University of Rochester and North Carolina State University Scientists have succeed first time to send massage beams through 240 meters of stone rocks using a beam of neutrinos. Neutrinos are the exotic fundamental particles which routinely pass through Earth to send a message through the ground.
Neutrinos are too tiny particles which contains approximate zero mass and neutral in charge. Hence electromagnetic force does not respond on it and due to approximate weightless, gravitational forces shows very weak impact on it. They almost never collide with other particles, generally passing straight through the atoms that make up matter.
NuMI particle has used as accelerator at the Fermi National Accelerator Laboratory in Batavia, with a 2.5-mile-circumference track and the 5-ton particle detector named MINERvA by the researchers.
Neutrinos rarely interact with other particles due to neutral in nature & extremely less weight. Neutrinos are incredibly hard to detect. To detect it, a special type of detector required because neutrinos so rarely interact with other particles.
“The likelihood of that occurring is very small, but if you have a big enough mass in the detector it will occur frequently enough to get a signal,” said study leader Dan Stancil, an electrical engineer at North Carolina State University. “One in every 10 billion neutrinos creates an event.”
“Using neutrinos, it would be possible to communicate between any two points on Earth without using satellites or cables,” said Dan Stancil, professor of electrical and computer engineering at North Carolina State University and the lead author of a paper describing the research, in a press release. “Neutrino communication systems would be much more complicated than today’s systems, but may have important strategic uses,” Mr. Stancil argued.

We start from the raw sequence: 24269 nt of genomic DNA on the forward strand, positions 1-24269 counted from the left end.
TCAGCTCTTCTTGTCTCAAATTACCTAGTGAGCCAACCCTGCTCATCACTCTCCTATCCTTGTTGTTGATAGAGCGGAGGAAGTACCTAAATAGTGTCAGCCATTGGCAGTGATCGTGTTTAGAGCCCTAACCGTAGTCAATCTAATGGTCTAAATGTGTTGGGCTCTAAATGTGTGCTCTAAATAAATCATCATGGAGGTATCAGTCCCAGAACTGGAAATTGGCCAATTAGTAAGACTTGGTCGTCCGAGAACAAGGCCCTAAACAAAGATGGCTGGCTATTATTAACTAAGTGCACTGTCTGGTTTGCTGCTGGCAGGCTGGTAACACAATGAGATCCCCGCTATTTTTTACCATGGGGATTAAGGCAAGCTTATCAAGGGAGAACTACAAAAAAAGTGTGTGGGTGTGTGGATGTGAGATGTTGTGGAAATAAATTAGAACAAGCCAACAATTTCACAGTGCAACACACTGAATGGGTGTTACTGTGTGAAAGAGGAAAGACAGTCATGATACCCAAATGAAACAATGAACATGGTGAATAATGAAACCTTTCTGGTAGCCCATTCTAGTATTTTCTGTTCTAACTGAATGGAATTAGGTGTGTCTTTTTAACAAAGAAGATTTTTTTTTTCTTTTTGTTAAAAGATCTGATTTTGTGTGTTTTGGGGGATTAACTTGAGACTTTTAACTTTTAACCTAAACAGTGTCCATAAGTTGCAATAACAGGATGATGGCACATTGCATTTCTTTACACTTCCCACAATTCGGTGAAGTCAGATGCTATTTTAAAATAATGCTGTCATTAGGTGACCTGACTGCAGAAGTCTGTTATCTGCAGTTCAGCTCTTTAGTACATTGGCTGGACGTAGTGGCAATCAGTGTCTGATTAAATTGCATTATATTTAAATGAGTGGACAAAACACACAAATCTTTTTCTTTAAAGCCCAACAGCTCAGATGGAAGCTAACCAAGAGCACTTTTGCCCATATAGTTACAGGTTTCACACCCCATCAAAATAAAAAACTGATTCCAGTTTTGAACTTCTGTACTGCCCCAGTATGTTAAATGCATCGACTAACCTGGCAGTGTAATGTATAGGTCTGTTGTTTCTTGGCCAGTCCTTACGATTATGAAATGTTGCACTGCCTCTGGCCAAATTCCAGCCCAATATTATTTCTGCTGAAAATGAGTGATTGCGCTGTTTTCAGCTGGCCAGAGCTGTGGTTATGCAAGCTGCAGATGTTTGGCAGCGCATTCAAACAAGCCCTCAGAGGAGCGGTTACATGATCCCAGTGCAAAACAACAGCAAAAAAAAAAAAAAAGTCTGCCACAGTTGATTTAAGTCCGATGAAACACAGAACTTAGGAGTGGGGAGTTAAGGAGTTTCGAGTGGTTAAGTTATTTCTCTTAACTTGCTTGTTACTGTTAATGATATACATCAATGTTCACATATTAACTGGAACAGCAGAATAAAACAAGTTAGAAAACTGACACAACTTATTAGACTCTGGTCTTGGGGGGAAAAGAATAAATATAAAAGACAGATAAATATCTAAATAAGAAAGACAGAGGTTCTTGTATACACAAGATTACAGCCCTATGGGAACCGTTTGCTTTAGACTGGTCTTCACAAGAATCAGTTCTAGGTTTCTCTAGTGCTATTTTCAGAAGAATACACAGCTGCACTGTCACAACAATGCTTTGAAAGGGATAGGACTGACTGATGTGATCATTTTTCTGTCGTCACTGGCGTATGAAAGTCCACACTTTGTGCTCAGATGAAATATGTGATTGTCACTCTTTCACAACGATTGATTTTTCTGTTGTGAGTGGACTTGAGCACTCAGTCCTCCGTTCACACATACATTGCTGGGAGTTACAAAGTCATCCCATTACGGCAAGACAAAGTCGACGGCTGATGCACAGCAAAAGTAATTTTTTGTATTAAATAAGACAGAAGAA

“In principle, you could have straight-line communication right through the center of the Earth, without satellites or cables,” Stancil said. “I can imagine there could be certain strategic situations where that could be very valuable.”
“Of course, our current technology takes massive amounts of high-tech equipment to communicate a message using neutrinos, so this isn’t practical now,” said Kevin McFarland, a University of Rochester physics professor who was involved in the experiment, in a press release. “But the first step toward someday using neutrinos for communication in a practical application is a demonstration using today’s technology,” Mr. McFarland added.
This technology may be used as a boon in marine communication without using Satellite. Neutrinos can transmit messages through walls, mountains, planets.
Stancil said, “The latest sense is the neutrinos did not in fact go faster than light.” He added, “Certainly we’d have to think through the implications for communications, but I don’t anticipate that anything like that would be possible.”